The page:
The second example verification process uses the cryptographic operations of applying a digital signature and authenticating a digital signature. In this case, the device 50 sends to the device 30 a request message including a random nonce in clear text. Device 30 creates a digital signature on the nonce and, in the process of applying a digital signature algorithm, uses (PRK1I) as its private key. Device 30 sends the digitally-signed random nonce to the device 50 which uses device 30's public key to perform signature verification. If the signature verification succeeds then device 50 is satisfied that device 30 has proved possession of a private key associated with the desired identifier.

Case 1 described above relates to implementation of a security policy that involves a single condition holding on a single identifier or attribute. However, in a practical system where arbitrary security policies may be encountered, it is likely that a single security policy may involve conditions requiring appropriate values for one, two, or more than two features (identifiers and/or attributes). The description that follows relates to an example of verifications performed in a case where a security policy requires proof that a potential collaborating device possesses more than one feature (in terms of identifiers and/or attributes).

Case 2:

This is an example case where device 50 wishes to verify that device 30 possesses a first private key (PRK1I) that is associated with the appropriate identifier value to satisfy the first condition in the security policy for Function 2, as well as a second private key (PRK2I) that is associated with the appropriate attribute value to satisfy the second condition in the security policy for Function 2.

Once again device 50 accesses the key manager device 70 to check the public keys that are available for device 30. In this case, device 50 learns that device 30 has a public key (PUBK1I) that is asserted to have an association with the desired identifier to satisfy the first condition in the security policy for Function 2, as well as a second public key (PUBK2I) that is asserted to have an association with the appropriate attribute value to satisfy the second condition in the security policy for Function 2.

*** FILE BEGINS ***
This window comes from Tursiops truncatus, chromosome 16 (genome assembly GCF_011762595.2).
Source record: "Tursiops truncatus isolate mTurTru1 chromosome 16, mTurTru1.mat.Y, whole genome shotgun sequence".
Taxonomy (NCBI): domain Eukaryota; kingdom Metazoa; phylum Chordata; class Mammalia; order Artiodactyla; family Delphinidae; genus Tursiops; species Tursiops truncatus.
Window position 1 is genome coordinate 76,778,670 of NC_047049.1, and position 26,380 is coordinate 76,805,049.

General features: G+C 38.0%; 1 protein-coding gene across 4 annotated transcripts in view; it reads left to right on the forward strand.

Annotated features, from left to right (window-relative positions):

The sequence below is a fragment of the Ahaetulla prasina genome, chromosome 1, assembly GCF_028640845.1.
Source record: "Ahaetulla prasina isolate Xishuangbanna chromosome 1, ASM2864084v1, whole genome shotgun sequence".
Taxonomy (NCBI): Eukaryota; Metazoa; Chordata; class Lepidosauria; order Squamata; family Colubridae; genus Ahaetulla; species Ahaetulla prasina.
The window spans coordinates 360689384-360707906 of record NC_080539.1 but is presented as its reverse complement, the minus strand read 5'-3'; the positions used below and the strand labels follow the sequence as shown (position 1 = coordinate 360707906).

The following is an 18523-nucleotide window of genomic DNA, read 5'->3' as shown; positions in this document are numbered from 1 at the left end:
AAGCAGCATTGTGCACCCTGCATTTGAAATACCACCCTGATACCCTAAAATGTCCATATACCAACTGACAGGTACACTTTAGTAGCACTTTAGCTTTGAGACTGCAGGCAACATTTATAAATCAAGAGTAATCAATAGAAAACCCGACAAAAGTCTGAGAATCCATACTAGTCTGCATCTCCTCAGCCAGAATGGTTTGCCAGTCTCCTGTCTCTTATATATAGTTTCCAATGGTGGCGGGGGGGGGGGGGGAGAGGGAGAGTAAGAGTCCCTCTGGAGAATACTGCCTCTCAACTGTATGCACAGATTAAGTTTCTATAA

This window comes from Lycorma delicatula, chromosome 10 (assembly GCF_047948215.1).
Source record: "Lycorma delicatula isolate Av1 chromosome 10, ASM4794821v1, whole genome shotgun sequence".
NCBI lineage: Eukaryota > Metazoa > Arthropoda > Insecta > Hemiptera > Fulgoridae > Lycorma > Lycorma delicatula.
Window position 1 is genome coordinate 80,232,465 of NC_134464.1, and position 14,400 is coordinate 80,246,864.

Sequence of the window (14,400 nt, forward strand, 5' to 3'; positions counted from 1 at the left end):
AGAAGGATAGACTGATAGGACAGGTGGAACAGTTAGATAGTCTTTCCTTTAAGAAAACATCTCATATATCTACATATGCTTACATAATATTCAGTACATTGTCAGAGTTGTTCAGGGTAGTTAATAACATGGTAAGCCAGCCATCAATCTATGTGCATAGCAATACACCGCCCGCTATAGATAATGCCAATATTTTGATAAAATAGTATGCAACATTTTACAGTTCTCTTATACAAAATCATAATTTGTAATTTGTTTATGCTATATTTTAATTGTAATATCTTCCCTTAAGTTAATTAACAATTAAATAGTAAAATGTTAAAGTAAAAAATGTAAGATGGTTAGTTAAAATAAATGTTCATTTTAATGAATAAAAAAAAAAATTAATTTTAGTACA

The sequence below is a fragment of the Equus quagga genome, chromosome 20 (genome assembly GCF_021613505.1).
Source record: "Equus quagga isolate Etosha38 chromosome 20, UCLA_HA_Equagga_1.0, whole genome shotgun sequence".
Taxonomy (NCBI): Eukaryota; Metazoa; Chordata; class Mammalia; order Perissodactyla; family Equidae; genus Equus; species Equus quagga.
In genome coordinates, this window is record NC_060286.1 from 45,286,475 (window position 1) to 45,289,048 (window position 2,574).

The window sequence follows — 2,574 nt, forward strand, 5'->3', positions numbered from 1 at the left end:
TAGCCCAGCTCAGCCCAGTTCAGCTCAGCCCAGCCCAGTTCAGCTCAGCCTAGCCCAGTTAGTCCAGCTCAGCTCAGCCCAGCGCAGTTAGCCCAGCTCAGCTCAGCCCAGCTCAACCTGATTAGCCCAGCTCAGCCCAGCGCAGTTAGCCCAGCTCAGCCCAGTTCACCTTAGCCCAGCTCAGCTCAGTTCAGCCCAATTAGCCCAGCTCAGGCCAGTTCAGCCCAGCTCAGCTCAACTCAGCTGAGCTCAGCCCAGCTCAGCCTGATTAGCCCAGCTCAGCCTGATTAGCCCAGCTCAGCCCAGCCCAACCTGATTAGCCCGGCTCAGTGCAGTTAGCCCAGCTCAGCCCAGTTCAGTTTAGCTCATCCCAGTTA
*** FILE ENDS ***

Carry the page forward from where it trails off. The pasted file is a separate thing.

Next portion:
Device 50 acquires the public keys (PUBK1I) and (PUBK2A) and then proceeds with a cryptographic process to verify that device 30 possesses a private key associated with public key (PUBK1I), as a proof that device 30 possesses the relevant identifier, and a private key associated with public key (PUBK2A), as a proof that device 30 possesses the relevant attribute.

Once again, the first example verification process uses the cryptographic operations of encryption/decryption. However, according to the present example, in this Case 2—where it is desired to prove that device 30 possesses a particular combination of features—a compound key is used in the encryption/decryption process. The compound key is formed by aggregating the two public keys (PUBK1I) and (PUBK2A) relating to the two features concerned by the security policy for Function 2. The aggregated public keys may be aggregated using any feasible method. In some examples, the encryption process using the public keys may be homomorphic.

The device 50 generates a ciphertext by encrypting a random nonce using the compound public key and transmits the ciphertext to device 30 in a request message. Device 30 uses its corresponding compound private key to decrypt the ciphertext and send the decrypted random nonce back to device 50. Once again, if the returned nonce matches the random nonce that was encrypted, then device 30 has—in a single verification process—proved possession of both of the two private keys associated with the desired identifier and desired attribute.